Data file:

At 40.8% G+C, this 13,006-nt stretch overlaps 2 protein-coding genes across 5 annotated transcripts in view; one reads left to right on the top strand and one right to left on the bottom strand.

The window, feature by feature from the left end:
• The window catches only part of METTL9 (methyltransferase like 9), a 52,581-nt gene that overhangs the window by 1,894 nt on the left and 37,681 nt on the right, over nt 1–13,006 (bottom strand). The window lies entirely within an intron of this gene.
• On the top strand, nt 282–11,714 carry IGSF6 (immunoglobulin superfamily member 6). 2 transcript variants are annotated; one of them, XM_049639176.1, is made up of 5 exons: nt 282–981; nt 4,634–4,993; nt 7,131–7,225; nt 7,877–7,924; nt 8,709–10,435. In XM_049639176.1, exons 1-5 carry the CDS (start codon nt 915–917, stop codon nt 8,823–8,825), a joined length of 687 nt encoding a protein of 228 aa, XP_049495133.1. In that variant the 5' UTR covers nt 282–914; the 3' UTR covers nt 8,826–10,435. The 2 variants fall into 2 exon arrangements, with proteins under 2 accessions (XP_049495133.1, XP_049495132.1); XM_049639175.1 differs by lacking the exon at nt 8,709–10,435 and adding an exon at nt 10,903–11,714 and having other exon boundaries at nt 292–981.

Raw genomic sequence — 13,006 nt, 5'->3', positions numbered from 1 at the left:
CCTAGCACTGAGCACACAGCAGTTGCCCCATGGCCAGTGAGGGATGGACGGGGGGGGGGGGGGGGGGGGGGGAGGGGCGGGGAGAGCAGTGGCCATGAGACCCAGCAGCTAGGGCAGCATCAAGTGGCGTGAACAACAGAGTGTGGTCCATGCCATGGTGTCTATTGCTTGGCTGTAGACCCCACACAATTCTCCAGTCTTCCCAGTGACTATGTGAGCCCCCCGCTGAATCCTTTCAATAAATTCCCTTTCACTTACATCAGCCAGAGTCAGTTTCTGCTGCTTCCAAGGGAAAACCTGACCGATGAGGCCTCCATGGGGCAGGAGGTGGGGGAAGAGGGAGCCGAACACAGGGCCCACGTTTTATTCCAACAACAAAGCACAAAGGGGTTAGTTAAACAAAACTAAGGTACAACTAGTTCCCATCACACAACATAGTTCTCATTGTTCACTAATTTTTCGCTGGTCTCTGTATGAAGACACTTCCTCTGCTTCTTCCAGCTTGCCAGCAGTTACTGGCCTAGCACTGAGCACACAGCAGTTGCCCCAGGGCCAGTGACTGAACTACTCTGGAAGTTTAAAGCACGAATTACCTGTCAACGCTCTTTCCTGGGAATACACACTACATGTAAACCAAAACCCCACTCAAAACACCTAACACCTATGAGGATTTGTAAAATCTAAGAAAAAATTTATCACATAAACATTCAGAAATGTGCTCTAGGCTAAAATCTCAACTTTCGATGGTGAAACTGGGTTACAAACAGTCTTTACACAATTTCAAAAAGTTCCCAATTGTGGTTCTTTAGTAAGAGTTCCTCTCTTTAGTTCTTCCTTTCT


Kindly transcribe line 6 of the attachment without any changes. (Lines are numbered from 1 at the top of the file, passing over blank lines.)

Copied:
CCTAGCACTGAGCACACAGCAGTTGCCCCATGGCCAGTGAGGGATGGACGGGGGGGGGGGGGGGGGGGGGGGAGGGGCGGGGAGAGCAGTGGCCATGAGACCCAGCAGCTAGGGCAGCATCAAGTGGCGTGAACAACAGAGTGTGGTCCATGCCATGGTGTCTATTGCTTGGCTGTAGACCCCACACAATTCTCCAGTCTTCCCAGTGACTATGTGAGCCCCCCGCTGAATCCTTTCAATAAATTCCCTTTCACTTACATCAGCCAGAGTCAGTTTCTGCTGCTTCCAAGGGAAAACCTGACCGATGAGGCCTCCATGGGGCAGGAGGTGGGGGAAGAGGGAGCCGAACACAGGGCCCACGTTTTATTCCAACAACAAAGCACAAAGGGGTTAGTTAAACAAAACTAAGGTACAACTAGTTCCCATCACACAACATAGTTCTCATTGTTCACTAATTTTTCGCTGGTCTCTGTATGAAGACACTTCCTCTGCTTCTTCCAGCTTGCCAGCAGTTACTGGCCTAGCACTGAGCACACAGCAGTTGCCCCAGGGCCAGTGACTGAACTACTCTGGAAGTTTAAAGCACGAATTACCTGTCAACGCTCTTTCCTGGGAATACACACTACATGTAAACCAAAACCCCACTCAAAACACCTAACACCTATGAGGATTTGTAAAATCTAAGAAAAAATTTATCACATAAACATTCAGAAATGTGCTCTAGGCTAAAATCTCAACTTTCGATGGTGAAACTGGGTTACAAACAGTCTTTACACAATTTCAAAAAGTTCCCAATTGTGGTTCTTTAGTAAGAGTTCCTCTCTTTAGTTCTTCCTTTCT